There’s been a lot of talk lately about the new wealth effect—that is, the wealthiest consumers are spending freely again, boosting the fortunes of companies that cater to them and leaving others to struggle. If you want proof, take a look at luxury lifestyle company Michael Kors Holdings (KORS). It reported results for the holiday season on Feb. 4 with barely contained excitement.
The company’s revenue rose 51 percent in North America and more than doubled in Europe in the third quarter. Sales at stores open at least a year, an important measure of a retailer’s health, jumped 28 percent globally, topping analysts’ estimates of a 19 percent gain. Overall, net income increased by 77 percent. And the company said it now expects its revenue for the full year to reach at least $3.18 billion. It had most recently offered an estimate closer to $3 billion.
Michael Kors, the designer who serves as the company’s chief creative officer, came to prominence thanks to that very effective marketing tool known as Project Runway. He was a judge on the show when it first aired in 2004 and—after sitting out a season—returned this fall as a guest judge. Michael Kors, the company, produces runway collections and also sells (relatively) more affordable clothes, shoes, and accessories. While the watches and handbags, in particular, have done well in the U.S., the company doesn’t want anyone to forget its couture cred. “We have $10,00 crocodile bags and a $248 tote,” John Idol, chief executive officer, said on the earnings call. “We believe in the luxury category; that’s where we come from.”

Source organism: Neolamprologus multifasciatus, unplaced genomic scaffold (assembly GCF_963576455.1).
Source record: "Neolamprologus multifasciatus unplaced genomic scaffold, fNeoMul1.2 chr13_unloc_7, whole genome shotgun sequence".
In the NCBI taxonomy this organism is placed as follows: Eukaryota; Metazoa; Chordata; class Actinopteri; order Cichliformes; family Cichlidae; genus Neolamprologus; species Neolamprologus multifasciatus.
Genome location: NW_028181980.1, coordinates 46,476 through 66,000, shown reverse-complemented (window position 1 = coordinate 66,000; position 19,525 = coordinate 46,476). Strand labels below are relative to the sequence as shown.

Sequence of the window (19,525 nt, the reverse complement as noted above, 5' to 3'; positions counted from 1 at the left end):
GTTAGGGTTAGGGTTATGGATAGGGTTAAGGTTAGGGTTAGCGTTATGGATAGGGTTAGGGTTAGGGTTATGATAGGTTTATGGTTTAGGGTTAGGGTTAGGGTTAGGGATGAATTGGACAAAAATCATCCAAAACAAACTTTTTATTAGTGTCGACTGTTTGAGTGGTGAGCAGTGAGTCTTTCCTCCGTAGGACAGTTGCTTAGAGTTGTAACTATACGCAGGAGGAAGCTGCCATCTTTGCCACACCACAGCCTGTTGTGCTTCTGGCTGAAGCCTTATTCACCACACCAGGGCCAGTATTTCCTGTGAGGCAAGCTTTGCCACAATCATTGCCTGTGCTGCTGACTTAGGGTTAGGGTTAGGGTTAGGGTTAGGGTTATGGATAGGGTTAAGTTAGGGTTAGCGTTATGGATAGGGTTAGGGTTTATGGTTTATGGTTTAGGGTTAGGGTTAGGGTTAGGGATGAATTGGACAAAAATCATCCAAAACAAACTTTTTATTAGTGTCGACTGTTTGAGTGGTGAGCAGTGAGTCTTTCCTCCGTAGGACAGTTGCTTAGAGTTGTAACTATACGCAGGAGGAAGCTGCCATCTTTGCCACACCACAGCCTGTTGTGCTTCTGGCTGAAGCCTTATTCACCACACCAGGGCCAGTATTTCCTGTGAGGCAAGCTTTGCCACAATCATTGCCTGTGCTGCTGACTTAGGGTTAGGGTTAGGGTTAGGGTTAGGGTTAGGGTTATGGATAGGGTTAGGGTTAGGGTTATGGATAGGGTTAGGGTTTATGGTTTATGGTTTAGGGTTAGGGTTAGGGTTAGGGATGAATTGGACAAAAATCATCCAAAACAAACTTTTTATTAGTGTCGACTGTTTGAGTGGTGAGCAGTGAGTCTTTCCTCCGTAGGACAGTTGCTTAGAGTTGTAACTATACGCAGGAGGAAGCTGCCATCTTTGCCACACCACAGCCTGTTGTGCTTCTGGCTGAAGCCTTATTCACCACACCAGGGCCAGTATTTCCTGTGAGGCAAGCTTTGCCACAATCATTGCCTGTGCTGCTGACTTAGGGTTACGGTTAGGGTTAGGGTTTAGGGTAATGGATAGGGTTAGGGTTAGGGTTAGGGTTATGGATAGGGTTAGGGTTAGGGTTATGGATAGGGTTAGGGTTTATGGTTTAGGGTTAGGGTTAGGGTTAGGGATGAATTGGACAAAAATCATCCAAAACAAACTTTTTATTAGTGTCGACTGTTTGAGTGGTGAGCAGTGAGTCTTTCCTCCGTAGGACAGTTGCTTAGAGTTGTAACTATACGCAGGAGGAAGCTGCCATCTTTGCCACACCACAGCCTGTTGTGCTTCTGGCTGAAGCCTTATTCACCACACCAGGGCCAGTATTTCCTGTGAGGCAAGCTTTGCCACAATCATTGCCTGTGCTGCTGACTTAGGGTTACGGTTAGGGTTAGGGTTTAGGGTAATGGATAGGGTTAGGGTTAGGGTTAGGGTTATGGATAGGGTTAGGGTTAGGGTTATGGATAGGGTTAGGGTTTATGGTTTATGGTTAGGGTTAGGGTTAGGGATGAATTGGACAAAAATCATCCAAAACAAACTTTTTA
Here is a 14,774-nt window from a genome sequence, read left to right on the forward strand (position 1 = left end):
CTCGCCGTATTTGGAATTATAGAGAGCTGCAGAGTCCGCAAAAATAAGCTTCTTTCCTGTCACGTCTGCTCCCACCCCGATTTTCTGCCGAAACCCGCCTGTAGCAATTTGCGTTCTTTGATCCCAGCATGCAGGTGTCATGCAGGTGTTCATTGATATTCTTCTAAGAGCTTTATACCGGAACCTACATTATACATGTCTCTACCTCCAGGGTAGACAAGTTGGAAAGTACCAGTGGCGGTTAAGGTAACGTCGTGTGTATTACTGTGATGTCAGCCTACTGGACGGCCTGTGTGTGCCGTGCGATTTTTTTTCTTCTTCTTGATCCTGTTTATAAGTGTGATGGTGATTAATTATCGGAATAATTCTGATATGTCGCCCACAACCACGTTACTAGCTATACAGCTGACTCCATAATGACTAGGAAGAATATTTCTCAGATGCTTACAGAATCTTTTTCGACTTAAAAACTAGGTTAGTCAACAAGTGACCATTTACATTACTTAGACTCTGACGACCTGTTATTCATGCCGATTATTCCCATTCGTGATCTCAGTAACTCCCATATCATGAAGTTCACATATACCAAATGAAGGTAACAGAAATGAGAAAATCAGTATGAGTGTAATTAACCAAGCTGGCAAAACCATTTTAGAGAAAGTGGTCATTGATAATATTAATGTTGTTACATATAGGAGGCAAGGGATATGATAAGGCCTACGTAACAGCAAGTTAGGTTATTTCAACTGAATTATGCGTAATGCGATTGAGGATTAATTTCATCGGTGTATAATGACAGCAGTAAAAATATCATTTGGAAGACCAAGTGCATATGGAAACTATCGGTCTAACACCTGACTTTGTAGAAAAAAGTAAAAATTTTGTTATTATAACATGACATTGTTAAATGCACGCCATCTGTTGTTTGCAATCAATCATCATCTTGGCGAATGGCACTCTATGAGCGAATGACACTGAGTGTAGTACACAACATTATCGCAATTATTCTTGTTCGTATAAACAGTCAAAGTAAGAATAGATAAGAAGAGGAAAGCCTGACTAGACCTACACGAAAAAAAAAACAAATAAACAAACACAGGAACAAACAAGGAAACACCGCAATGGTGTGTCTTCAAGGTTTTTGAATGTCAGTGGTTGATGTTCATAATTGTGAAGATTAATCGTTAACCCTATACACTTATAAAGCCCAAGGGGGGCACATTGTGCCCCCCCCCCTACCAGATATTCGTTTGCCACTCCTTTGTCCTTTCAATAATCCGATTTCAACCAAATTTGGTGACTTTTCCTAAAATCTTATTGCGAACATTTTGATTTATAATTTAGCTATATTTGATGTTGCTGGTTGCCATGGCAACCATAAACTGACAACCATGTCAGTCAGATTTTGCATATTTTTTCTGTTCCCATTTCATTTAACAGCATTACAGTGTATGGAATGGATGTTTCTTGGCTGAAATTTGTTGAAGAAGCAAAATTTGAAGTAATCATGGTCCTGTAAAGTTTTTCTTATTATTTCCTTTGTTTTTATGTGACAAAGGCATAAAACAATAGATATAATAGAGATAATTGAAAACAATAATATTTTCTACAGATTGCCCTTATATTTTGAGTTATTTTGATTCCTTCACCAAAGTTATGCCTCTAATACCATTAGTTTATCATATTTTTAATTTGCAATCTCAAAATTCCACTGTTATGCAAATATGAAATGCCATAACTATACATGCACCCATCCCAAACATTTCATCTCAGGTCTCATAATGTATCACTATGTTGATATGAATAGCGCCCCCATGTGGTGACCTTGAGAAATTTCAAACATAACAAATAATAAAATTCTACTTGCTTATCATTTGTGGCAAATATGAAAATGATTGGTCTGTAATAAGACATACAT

As for where it’s heading, look lively, men! Michael Kors wants you, too. “We have a specific idea of who the Kors man is,” Idol said. He noted that the company will soon be announcing a new president for its men’s division and is introducing a men’s fragrance for fall, “accompanied by tremendous advertising.” And he expects to sell a lot more watches. Idol said Michael Kors is among the top 10 watch brands in the world—but that unlike some Swiss competitors, its business still relies primarily on female customers. He wants to turn this into a 50-50 gender split.
Kors showed his fall men’s collection last week. He describes it as ”Big Sur meets Big City.” That translated into crinkled flannel track pants worn with a longer, three-button jacket, untucked shirt, mohair pullover, and sandals. “It’s the crushing of Wall Street,” Kors said gleefully. Men, you’ve been warned.